More and more we are covering Forgotten Fiberglass stories from lands far, far away. Today I have the honor of introducing you to our newest friend from New Zealand – Brian Ford. Welcome aboard Brian!
In the last several months, Brian and I have corresponded via e-mail and have also talked by phone. My “late at night” is his late afternoon – about 18 hours difference as I recall – but we have a great time talking up the cars.
And as with our friends in the UK, the Winston Churchill quote applies to our new friends in New Zealand:
“Two Nations Divided by a Common Language”
Some of the words and phrases we toss about don’t always translate – but that makes it all the more fun (and challenging!) (Note: For those English language scholars out there, the quote above has been also attributed to Oscar Wilde and George Bernard Shaw – but it still applies here nicely *grin*)
Meeting Brian Ford:
When we first started talking, Brian shared with me some fantastic work that he completed in creating a sports car based on a modified Mistral body – a car he calls the “Briford.” More about those in future stories here. But the source of today’s story has to do with his most recent find and acquisition.
Let’s turn it over to Brian and see what he has to say
My latest acquisition believed to be one of 3 only cars made by Sonata Laboratories here in Christchurch, New Zealand. It has Ford 10 E93A running gear and a homemade ladder frame. If you look in the background you’ll see the Briford Sports and the sprint car I’ve been building.
I asked Brian for a bit more information, and he sent the following along:
I’ll just tell you what I know and leave it up to you to use what you want. I got hold of Kelvin Brown, he wrote a book on NZ (New Zealand) Ford 10 specials and owns a Buckler. He thought the car could be a SPF10 – 1 of 4 built (article to follow.)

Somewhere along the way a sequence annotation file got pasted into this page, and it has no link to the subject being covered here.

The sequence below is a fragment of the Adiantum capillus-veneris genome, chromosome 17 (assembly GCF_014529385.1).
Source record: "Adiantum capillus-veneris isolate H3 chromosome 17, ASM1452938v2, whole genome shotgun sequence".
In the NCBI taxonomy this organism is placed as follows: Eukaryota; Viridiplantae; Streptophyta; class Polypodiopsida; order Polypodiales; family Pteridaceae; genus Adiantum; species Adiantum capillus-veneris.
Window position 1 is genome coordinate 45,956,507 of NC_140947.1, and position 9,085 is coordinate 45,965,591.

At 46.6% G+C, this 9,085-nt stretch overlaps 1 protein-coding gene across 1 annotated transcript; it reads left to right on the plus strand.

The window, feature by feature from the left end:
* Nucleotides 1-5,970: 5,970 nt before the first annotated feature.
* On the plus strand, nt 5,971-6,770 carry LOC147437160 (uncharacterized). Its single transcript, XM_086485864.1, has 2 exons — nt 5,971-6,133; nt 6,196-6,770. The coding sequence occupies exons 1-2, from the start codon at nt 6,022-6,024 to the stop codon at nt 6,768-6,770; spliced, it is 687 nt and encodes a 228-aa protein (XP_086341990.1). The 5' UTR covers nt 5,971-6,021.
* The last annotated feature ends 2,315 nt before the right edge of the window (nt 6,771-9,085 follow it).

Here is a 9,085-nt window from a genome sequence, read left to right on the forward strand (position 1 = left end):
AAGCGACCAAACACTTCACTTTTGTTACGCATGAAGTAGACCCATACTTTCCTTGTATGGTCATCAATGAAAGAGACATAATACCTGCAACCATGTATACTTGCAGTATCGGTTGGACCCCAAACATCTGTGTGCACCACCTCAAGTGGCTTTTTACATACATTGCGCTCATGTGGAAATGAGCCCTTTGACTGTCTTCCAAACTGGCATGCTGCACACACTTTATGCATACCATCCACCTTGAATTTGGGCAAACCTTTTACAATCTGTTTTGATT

I’ve discounted this as the body has a different grill/front and the tail/rear fenders are the wrong shape. Kelvin supplied a letter sent to him about the Sonata Laboratories car and from what I can gather this is what the car is. They were never named, only made 3 bodies and ran Ford 10 running gear.
He supplied a couple of photo’s which I’ll email you of the car painted white, red and how I brought it green. It also had the Austin A30 grill which is awful and won’t be used in the restoration. Anyway the spec’s are as I know them.
Built late 50’s, E93A 1172cc Ford 10 motor, 3 speed gearbox, diff, front axle, steering box and wheels. Mechanical brake’s, simple ladder frame using the original Ford front and rear cross members and the gearbox cross member welded to 2 1/2″ exhaust tube runners to form the ladder chassis.
Wheel base 85″, track 47″, 500×16 4 ply conventional tyres, tail shaft shortened about 12″ to bring the motor back in the chassis and improve weight distribution, and of coarse the 1 of 3 fibreglass body’s. Little cars like this weigh in at about 1100lb and with the Aquaplane twin carb inlet, high compression alloy head, and 4 branch exhaust (headers) manifold as they called them, this type of special would be capable of about 90mph.
Hot cam, ported, good valve springs etc. and they would exceed 100mph. Overhead inlet valve conversions like Wiliment power master and Elva were also available and 1172cc racing was very popular in Britain, New Zealand and Australia. Aquaplane still produce racing parts for these engine’s to this day. I’ll email you another couple of magazine articles supplied by Kelvin for you.
My intention is to restore the car back to how it was built but add an alloy Hogan head which were made here in NZ and make my own grill to fit the opening far neater.
This sounds like a great project and I look forward to sharing more with all of you as his restoration progresses. We look forward to hearing from you Brian 🙂
So as you can tell, Brian is “all-in” and an enthusiastic supporter and participant of Forgotten Fiberglass. And I’m excited that he will be sending in more stories concerning some of his cars and history that is unique to that wonderful new land of Forgotten Fiberglass that we’ve now discovered – New Zealand.
Be sure to post your comments below and welcome Brian to our group. You’ll be hearing more from him, his cars and his thoughts here at Forgotten Fiberglass.
Hope you enjoyed the story, and until next time…
Glass on gang…
* Click on the following link to view all stories on: Foreign Fiberglass Sports Cars